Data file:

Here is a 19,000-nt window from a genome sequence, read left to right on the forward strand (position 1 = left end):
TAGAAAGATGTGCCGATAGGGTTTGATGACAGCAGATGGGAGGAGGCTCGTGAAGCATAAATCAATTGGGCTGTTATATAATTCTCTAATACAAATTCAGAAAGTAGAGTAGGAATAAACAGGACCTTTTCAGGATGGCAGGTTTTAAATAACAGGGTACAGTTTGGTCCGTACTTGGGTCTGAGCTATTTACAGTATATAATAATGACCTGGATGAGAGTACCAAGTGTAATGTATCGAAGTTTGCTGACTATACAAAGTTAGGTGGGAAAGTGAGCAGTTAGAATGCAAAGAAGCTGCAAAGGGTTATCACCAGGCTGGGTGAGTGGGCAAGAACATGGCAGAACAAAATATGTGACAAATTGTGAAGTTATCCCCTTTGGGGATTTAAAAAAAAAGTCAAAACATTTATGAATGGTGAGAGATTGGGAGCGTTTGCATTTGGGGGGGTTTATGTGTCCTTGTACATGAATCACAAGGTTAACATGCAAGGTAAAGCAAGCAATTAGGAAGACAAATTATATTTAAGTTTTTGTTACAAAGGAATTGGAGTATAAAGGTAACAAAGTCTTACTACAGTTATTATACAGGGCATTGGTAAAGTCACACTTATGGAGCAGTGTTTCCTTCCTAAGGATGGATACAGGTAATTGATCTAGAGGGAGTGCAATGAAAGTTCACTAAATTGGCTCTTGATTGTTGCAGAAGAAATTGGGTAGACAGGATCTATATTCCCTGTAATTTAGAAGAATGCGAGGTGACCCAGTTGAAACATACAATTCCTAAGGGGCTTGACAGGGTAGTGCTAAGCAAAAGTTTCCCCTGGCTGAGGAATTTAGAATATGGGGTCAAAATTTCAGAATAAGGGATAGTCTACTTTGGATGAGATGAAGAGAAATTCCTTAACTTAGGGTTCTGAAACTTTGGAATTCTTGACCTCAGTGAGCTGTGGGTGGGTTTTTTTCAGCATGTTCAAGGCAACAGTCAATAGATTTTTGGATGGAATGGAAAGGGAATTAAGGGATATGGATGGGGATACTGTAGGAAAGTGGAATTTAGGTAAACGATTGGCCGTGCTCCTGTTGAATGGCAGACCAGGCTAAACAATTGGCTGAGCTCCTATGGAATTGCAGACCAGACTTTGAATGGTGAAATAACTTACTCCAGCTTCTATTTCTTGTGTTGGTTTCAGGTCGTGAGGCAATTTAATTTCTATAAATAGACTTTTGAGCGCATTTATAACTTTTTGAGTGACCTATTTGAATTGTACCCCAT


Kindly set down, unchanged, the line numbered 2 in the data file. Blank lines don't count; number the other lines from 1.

TAGAAAGATGTGCCGATAGGGTTTGATGACAGCAGATGGGAGGAGGCTCGTGAAGCATAAATCAATTGGGCTGTTATATAATTCTCTAATACAAATTCAGAAAGTAGAGTAGGAATAAACAGGACCTTTTCAGGATGGCAGGTTTTAAATAACAGGGTACAGTTTGGTCCGTACTTGGGTCTGAGCTATTTACAGTATATAATAATGACCTGGATGAGAGTACCAAGTGTAATGTATCGAAGTTTGCTGACTATACAAAGTTAGGTGGGAAAGTGAGCAGTTAGAATGCAAAGAAGCTGCAAAGGGTTATCACCAGGCTGGGTGAGTGGGCAAGAACATGGCAGAACAAAATATGTGACAAATTGTGAAGTTATCCCCTTTGGGGATTTAAAAAAAAAGTCAAAACATTTATGAATGGTGAGAGATTGGGAGCGTTTGCATTTGGGGGGGTTTATGTGTCCTTGTACATGAATCACAAGGTTAACATGCAAGGTAAAGCAAGCAATTAGGAAGACAAATTATATTTAAGTTTTTGTTACAAAGGAATTGGAGTATAAAGGTAACAAAGTCTTACTACAGTTATTATACAGGGCATTGGTAAAGTCACACTTATGGAGCAGTGTTTCCTTCCTAAGGATGGATACAGGTAATTGATCTAGAGGGAGTGCAATGAAAGTTCACTAAATTGGCTCTTGATTGTTGCAGAAGAAATTGGGTAGACAGGATCTATATTCCCTGTAATTTAGAAGAATGCGAGGTGACCCAGTTGAAACATACAATTCCTAAGGGGCTTGACAGGGTAGTGCTAAGCAAAAGTTTCCCCTGGCTGAGGAATTTAGAATATGGGGTCAAAATTTCAGAATAAGGGATAGTCTACTTTGGATGAGATGAAGAGAAATTCCTTAACTTAGGGTTCTGAAACTTTGGAATTCTTGACCTCAGTGAGCTGTGGGTGGGTTTTTTTCAGCATGTTCAAGGCAACAGTCAATAGATTTTTGGATGGAATGGAAAGGGAATTAAGGGATATGGATGGGGATACTGTAGGAAAGTGGAATTTAGGTAAACGATTGGCCGTGCTCCTGTTGAATGGCAGACCAGGCTAAACAATTGGCTGAGCTCCTATGGAATTGCAGACCAGACTTTGAATGGTGAAATAACTTACTCCAGCTTCTATTTCTTGTGTTGGTTTCAGGTCGTGAGGCAATTTAATTTCTATAAATAGACTTTTGAGCGCATTTATAACTTTTTGAGTGACCTATTTGAATTGTACCCCAT